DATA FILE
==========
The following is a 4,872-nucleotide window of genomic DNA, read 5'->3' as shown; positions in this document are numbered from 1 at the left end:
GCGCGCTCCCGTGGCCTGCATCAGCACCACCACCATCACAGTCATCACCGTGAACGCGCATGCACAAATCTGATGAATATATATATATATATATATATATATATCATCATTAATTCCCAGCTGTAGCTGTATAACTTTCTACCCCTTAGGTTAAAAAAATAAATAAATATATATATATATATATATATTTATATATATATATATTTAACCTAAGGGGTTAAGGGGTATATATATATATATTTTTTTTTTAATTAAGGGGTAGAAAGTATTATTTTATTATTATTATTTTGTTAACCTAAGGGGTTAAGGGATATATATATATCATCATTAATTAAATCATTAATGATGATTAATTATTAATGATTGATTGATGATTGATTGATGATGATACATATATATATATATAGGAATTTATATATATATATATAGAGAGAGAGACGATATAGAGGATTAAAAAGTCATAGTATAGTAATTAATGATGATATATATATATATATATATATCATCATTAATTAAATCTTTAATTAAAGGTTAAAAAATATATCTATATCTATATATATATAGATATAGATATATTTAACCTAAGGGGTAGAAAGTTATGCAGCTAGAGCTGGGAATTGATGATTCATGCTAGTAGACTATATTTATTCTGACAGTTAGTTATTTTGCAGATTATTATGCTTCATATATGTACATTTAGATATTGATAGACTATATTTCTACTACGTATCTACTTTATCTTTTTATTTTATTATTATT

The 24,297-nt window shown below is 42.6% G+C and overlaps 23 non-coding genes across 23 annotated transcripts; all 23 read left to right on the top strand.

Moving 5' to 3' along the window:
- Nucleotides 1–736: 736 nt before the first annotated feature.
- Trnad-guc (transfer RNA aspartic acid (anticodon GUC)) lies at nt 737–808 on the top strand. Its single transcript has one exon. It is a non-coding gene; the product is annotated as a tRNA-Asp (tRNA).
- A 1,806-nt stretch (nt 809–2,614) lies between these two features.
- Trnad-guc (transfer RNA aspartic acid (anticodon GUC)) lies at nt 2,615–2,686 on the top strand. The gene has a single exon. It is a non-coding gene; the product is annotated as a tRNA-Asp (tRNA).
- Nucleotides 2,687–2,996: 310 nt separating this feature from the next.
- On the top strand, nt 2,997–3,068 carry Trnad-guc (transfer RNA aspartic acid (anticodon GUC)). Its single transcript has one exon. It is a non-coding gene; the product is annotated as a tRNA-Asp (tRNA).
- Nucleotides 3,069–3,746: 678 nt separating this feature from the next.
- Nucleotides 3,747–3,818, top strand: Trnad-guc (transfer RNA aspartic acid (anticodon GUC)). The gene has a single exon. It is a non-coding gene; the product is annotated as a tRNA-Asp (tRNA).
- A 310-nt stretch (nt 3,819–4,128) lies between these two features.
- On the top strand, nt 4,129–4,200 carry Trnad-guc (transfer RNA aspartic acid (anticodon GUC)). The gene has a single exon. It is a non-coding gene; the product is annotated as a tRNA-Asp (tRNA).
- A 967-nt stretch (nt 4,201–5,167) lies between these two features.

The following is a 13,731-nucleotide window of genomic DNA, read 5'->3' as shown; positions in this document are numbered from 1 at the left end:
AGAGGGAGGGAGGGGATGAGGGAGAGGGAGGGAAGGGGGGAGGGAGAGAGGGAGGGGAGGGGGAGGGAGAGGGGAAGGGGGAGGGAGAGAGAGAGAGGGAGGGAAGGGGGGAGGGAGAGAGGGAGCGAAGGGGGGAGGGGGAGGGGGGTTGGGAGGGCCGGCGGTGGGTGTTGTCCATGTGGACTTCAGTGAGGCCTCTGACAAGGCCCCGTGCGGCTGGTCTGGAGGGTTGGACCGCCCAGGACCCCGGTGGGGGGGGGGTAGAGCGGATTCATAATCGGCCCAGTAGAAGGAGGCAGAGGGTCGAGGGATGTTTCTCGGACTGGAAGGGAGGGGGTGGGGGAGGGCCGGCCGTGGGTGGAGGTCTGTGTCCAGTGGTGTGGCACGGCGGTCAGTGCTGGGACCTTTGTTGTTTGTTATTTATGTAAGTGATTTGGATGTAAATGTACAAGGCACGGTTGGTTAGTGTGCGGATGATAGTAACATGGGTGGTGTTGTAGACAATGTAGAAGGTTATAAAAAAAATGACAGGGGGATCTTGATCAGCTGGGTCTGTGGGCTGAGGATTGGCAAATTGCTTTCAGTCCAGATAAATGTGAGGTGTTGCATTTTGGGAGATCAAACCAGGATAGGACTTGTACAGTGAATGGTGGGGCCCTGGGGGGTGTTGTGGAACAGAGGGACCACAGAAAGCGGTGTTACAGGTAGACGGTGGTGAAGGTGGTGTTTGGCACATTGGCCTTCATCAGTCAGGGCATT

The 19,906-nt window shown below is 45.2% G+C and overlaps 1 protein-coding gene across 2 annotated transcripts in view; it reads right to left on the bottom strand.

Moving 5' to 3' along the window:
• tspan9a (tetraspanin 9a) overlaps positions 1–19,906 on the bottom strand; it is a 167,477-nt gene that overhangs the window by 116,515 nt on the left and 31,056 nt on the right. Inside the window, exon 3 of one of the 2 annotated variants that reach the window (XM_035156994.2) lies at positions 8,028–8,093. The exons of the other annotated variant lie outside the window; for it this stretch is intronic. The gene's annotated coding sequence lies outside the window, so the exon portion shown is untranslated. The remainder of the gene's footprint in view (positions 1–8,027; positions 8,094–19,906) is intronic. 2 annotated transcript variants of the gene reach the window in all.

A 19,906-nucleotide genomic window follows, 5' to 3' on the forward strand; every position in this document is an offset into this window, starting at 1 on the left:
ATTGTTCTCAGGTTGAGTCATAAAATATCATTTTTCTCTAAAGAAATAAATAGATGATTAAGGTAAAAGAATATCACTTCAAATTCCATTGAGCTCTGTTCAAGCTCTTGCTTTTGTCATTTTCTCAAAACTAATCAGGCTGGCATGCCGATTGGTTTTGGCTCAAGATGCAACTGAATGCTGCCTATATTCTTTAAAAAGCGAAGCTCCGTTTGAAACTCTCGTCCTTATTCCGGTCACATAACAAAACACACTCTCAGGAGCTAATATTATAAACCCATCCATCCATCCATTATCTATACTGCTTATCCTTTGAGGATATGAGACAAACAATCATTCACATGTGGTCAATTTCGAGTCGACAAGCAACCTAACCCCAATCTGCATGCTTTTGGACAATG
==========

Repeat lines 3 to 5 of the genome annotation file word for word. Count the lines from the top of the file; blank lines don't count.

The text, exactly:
The 24,297-nt window shown below is 42.6% G+C and overlaps 23 non-coding genes across 23 annotated transcripts; all 23 read left to right on the top strand.

Moving 5' to 3' along the window:
- Nucleotides 1–736: 736 nt before the first annotated feature.